any patched-up newness of ours. It's an odd feeling--I rather like it! What should I do at home?"
"You said just now you were homesick."
"I meant I was sick for a home. Don't I belong here? Haven't I longed to get here all my life? Haven't I counted the months and the years till I should be able to 'go' as we say? And now that I've 'gone,' that is that I've come, must I just back out? No, no, I'll move on. I'm much obliged to you for your offer. I've enough money for the present. I've about my person some forty pounds' worth of British gold, and the same amount, say, of the toughness of the heaven-sent idiot. They'll see me through together! After they're gone I shall lay my head in some English churchyard, beside some ivied tower, beneath an old gnarled black yew."
I had so far distinctly followed the dialogue; but at this point the landlord entered and, begging my pardon, would suggest that number 12, a most superior apartment, having now been vacated, it would give him pleasure if I would look in.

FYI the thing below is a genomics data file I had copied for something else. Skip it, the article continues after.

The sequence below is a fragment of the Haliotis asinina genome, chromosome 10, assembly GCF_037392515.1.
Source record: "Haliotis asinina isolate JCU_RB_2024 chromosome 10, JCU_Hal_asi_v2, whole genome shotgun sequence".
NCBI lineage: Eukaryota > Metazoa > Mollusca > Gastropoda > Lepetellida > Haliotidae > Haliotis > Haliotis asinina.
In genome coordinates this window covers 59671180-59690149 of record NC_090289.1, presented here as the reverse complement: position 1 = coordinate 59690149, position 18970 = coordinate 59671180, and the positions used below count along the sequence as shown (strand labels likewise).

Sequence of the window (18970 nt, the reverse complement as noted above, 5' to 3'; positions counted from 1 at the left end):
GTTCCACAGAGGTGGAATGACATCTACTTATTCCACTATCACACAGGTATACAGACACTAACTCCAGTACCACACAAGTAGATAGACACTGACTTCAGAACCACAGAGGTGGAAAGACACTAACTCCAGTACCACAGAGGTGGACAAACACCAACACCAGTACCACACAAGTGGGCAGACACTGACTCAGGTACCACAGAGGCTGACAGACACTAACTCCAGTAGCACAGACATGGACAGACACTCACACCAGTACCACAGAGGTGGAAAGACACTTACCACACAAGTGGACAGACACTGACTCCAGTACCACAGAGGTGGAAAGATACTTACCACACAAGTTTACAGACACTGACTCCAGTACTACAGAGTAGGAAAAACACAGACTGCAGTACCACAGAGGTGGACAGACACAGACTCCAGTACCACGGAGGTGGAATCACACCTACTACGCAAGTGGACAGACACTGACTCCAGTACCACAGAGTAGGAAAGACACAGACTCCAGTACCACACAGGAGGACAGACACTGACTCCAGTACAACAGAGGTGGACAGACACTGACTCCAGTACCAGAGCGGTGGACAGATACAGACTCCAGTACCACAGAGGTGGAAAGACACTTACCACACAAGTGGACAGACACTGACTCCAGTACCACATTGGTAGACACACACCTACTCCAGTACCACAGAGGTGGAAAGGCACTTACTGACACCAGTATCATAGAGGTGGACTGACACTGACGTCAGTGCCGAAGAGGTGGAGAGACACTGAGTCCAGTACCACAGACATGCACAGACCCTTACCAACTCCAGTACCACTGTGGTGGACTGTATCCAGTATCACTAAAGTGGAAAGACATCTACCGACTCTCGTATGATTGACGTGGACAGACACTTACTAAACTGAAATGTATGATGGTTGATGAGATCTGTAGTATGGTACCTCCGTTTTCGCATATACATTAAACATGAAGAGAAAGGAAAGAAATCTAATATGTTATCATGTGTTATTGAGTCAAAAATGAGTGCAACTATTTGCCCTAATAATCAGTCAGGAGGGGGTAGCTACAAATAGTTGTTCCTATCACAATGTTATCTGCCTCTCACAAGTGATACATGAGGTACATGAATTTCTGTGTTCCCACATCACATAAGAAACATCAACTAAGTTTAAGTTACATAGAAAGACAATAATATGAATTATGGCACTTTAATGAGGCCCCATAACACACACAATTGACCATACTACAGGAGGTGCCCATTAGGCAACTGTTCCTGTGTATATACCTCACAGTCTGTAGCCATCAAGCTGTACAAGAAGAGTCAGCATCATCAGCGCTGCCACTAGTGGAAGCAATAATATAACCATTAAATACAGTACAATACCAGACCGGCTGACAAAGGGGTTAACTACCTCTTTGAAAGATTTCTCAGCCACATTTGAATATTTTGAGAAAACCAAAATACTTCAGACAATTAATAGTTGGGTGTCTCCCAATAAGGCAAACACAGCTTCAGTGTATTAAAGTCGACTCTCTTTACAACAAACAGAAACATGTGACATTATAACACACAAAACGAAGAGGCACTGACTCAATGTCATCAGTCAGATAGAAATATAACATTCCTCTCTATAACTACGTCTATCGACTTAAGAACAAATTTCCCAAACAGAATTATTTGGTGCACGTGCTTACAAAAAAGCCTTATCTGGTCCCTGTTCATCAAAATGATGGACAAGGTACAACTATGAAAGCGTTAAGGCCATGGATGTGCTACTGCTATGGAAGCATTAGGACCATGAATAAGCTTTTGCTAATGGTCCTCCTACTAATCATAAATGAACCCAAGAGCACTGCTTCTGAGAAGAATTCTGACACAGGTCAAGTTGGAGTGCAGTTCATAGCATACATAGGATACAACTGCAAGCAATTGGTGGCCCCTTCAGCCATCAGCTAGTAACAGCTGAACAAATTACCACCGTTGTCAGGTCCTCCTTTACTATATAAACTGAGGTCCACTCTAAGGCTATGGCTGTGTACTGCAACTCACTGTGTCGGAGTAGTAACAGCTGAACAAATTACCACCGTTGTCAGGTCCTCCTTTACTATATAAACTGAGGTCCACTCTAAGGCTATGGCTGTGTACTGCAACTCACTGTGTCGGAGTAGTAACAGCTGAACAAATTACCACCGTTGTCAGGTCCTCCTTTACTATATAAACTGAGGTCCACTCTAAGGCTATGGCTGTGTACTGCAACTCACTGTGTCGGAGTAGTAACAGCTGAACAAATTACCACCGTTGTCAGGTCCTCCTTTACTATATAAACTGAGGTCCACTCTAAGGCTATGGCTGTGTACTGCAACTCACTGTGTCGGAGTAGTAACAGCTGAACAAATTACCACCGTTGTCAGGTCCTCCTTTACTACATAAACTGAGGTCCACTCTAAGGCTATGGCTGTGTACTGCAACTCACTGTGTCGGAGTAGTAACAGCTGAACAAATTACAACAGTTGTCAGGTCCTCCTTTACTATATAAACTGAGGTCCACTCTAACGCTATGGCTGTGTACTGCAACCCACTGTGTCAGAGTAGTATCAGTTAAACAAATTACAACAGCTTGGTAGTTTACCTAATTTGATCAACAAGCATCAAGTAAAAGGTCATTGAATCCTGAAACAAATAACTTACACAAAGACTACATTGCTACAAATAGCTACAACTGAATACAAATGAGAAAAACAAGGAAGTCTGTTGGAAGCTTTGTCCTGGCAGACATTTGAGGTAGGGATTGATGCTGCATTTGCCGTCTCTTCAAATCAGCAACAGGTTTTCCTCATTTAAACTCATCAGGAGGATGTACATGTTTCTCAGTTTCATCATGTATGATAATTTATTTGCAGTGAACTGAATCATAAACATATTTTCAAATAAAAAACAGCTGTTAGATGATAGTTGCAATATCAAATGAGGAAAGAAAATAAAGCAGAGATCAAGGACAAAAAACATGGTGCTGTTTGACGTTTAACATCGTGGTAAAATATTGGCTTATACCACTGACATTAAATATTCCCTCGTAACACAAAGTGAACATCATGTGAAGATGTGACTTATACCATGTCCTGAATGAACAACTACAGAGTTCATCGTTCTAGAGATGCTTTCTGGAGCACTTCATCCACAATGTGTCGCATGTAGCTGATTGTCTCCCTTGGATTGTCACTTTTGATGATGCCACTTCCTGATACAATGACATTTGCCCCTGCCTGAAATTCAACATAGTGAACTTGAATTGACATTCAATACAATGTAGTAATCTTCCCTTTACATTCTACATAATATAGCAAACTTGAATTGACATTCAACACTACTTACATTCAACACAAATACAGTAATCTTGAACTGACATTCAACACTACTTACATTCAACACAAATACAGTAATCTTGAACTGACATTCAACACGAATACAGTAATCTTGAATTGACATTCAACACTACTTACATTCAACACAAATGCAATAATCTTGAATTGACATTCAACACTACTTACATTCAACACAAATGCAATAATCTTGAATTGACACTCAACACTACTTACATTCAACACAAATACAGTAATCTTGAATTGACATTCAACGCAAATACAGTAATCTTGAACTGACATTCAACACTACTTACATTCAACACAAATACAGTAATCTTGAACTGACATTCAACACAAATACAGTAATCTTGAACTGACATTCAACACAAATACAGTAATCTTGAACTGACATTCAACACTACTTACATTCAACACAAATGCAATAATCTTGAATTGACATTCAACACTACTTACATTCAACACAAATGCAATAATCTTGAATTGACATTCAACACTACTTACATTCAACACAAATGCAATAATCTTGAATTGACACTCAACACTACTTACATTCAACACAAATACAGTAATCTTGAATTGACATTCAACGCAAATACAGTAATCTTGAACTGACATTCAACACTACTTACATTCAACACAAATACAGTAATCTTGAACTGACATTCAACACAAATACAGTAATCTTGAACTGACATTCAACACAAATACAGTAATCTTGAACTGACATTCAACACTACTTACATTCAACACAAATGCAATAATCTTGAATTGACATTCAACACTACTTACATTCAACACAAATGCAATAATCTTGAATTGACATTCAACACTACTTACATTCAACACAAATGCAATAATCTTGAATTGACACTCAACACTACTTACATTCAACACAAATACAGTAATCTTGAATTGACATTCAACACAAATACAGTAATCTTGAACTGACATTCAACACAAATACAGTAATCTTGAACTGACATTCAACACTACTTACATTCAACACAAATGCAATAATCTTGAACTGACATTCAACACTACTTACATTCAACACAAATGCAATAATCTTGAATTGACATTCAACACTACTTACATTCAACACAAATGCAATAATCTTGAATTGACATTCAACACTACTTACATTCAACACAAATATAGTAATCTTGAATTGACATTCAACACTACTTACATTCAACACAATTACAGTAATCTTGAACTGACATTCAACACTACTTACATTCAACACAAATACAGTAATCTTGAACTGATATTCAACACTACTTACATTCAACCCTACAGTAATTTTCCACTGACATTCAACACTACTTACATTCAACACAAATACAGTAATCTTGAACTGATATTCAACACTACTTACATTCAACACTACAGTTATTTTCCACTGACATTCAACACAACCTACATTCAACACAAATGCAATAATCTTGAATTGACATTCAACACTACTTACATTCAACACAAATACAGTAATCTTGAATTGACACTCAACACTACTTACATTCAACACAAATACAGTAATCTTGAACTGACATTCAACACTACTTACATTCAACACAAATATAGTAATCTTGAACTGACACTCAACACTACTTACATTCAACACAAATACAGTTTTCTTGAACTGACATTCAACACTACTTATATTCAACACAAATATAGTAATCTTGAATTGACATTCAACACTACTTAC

Early James tackling a theme familiar in his work: innocent Americans and their more experienced transatlantic cousins. The narrator overhears the conversation of two Americans who are also visiting London and takes an interest in the one whose health is failing. They coincide the following day at Hampton Court where they strike up a friendship. London, Hampton Court and Oxford are visited and admired; the relative merits of Englishness and American-ness are compared; and the sickly American half-heartedly lays claim to an old English estate not factoring in that he will fall in love with the lonely woman of the house. The ending is not quite as expected, and the way the Americans are charmed by certain parts of England is charming in itself, but non-Jamesians need not apply, so to speak.